Leaders of some of Charlotte’s top commercial real estate firms issued a bullish forecast Wednesday for development in the region, saying the area’s rebounding economy and thawing credit markets have set the stage for more residential, industrial, retail and office projects in 2014.
They offered their assessments at the unveiling of a new national survey that shows Charlotte rising on a list ranking 51 major U.S. cities for their real estate development and investment potential next year.
The Urban Land Institute’s survey of more than 1,000 real estate industry officials nationwide ranked the Queen City 16th, up one spot from the previous year. San Diego ranked ahead of Charlotte, with Raleigh-Durham landing just below it.
One of the report’s authors said the continued influx of newcomers to Charlotte, coupled with its stable education system and growing medical sector, makes it attractive to national as well as regional real estate investors.
“The only thing you don’t have is oil,” Urban Land Institute senior fellow Steven Blank said in an interview with the Observer. “When I hear people talk about the prototype (real estate) markets of the future, two of the places I hear talked about a lot are Charlotte and Raleigh.”
But the national report, and a companion report focused more closely on Charlotte, also identified potential drags on the region’s continued economic recovery. Among the concerns: the need for more and better jobs, and the potential for interest rate hikes and unfavorable tax policies. And while it cited the region’s banking sector as a strength, it also said the local economy is still too reliant on those jobs.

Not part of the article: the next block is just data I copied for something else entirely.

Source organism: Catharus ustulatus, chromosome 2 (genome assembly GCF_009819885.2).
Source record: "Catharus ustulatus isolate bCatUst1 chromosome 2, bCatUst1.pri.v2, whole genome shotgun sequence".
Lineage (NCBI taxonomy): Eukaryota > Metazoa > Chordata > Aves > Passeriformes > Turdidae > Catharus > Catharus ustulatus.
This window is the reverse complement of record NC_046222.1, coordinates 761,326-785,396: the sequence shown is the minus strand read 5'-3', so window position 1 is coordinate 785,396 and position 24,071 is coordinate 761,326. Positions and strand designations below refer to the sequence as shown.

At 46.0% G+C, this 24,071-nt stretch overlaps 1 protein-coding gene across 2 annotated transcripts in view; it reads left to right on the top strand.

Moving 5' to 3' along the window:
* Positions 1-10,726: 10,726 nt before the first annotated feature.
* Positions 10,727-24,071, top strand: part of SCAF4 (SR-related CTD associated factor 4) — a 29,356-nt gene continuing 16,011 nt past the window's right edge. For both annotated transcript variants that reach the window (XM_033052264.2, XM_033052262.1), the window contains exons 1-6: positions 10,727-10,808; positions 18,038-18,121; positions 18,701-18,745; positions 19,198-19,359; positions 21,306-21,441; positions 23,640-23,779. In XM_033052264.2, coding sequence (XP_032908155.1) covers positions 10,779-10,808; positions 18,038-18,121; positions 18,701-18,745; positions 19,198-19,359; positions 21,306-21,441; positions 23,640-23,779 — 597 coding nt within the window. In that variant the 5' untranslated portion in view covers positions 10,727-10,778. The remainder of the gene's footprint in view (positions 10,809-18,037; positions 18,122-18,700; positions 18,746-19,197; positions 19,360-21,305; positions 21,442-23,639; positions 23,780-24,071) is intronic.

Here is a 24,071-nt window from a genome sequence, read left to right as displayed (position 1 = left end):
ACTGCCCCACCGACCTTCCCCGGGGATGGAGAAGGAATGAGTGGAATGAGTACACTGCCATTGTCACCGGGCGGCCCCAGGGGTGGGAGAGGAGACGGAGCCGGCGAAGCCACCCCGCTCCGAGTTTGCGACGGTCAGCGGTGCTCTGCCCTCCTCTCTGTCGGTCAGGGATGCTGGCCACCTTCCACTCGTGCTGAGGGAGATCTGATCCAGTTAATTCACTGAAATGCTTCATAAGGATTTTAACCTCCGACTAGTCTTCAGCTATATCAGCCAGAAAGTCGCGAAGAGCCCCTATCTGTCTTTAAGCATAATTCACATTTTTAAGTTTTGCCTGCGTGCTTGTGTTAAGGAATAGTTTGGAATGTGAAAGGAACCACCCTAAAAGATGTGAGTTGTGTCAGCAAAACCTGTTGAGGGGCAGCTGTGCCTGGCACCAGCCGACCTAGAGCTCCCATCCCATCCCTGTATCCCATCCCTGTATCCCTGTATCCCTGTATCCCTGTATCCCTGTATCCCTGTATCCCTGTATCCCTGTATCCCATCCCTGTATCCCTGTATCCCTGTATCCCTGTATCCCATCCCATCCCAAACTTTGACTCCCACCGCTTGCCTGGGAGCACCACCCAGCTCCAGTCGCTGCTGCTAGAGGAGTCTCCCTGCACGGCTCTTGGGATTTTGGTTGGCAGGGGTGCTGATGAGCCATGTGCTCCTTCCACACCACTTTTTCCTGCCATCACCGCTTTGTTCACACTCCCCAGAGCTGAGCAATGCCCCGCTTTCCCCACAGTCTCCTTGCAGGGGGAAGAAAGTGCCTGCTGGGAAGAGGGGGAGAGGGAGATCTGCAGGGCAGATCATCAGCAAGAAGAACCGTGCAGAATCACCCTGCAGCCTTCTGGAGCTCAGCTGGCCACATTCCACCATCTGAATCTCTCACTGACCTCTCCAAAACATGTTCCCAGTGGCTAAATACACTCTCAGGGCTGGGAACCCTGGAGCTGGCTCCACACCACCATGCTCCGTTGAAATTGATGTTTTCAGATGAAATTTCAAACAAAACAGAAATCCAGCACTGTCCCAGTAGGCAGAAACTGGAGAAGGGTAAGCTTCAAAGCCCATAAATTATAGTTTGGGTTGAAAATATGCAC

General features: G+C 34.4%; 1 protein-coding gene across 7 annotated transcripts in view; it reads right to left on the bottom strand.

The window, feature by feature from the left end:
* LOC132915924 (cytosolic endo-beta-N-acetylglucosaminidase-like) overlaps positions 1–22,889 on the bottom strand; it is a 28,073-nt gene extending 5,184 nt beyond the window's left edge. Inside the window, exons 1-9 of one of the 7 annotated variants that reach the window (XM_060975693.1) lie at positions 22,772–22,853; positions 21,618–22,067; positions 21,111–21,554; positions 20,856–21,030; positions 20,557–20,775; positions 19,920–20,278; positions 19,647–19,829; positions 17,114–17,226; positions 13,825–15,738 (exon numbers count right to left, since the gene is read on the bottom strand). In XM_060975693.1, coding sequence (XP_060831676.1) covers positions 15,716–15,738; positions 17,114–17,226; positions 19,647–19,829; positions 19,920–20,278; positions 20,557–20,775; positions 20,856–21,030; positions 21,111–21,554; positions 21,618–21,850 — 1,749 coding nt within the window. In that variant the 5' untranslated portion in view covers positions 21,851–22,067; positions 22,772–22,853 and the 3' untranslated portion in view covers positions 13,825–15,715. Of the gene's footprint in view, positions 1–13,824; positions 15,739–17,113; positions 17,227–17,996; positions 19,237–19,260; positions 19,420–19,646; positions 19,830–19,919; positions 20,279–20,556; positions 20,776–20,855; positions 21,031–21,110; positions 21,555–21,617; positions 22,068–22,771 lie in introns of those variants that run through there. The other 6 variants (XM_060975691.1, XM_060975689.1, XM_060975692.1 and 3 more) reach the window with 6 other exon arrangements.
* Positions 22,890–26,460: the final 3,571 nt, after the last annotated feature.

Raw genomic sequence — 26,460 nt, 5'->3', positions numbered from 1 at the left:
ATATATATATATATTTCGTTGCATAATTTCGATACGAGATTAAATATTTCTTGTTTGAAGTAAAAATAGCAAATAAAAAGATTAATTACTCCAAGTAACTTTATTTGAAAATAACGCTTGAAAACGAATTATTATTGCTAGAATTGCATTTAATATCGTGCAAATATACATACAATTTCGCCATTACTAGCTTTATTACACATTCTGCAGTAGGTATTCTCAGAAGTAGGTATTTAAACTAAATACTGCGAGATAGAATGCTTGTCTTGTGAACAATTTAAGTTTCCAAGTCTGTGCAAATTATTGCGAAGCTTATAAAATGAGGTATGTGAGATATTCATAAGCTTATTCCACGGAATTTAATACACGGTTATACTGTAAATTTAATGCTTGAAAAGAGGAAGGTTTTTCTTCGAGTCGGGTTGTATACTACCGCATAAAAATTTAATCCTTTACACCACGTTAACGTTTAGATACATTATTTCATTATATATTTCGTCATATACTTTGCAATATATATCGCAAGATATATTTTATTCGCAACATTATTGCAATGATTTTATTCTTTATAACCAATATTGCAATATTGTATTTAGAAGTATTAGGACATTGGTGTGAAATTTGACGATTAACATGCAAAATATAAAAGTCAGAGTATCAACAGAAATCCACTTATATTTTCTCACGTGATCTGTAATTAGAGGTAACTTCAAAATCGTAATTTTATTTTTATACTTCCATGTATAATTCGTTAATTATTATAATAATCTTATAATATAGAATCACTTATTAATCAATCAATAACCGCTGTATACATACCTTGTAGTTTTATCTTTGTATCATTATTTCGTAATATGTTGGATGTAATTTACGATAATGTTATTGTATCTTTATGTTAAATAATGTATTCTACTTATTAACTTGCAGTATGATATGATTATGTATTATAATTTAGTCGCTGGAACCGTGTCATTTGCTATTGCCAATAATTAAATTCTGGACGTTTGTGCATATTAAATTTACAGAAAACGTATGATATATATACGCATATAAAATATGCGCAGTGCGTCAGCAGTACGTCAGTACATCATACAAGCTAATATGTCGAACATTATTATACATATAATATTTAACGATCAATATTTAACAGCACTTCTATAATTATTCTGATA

Uncertainty surrounding federal fiscal policy, as well as state and local budget problems, also made the list of economic concerns. Officials said those issues hadn’t registered in the survey previously.
“It’s a sign of the times and not necessarily a good sign,” said Ned Curran, CEO of the Bissell Cos., developers of Ballantyne Corporate Park.
Landon Wyatt, a partner at Childress Klein Properties, said changing state regulations often have the biggest impact on his firm’s operations. “Stability is the key. Understanding the playing field – the changing playing field – drives us crazy.”
The Charlotte portion of the survey found that when asked to forecast profitability in the year ahead for real estate-related business, 35 percent of respondents characterized it as “excellent,” 51 percent called it “good,” 10 percent said “poor” and 4 percent said “abysmal.” With the exception of the last category, which remained unchanged, all of the figures reflected more optimism than the previous year.
That report also said banks that feared lending on commercial real estate projects during the recession now are “all of a sudden comfortable” with the idea. The availability of equity capital from foreign investors, pension funds, private equity funds and other large institutions is also expected to increase.
“The outlook is mostly bright,” said Curran, who led a panel discussion focused on the local survey findings during a luncheon at Myers Park Country Club.
One example: Wyatt said the market for neighborhood shopping centers, which are often anchored by grocery stores, should receive a boost from the continued entry of the Publix grocery chain into the Charlotte region. That, along with Kroger’s purchase of Harris Teeter, will put two strong grocery chains into competition for real estate in Charlotte.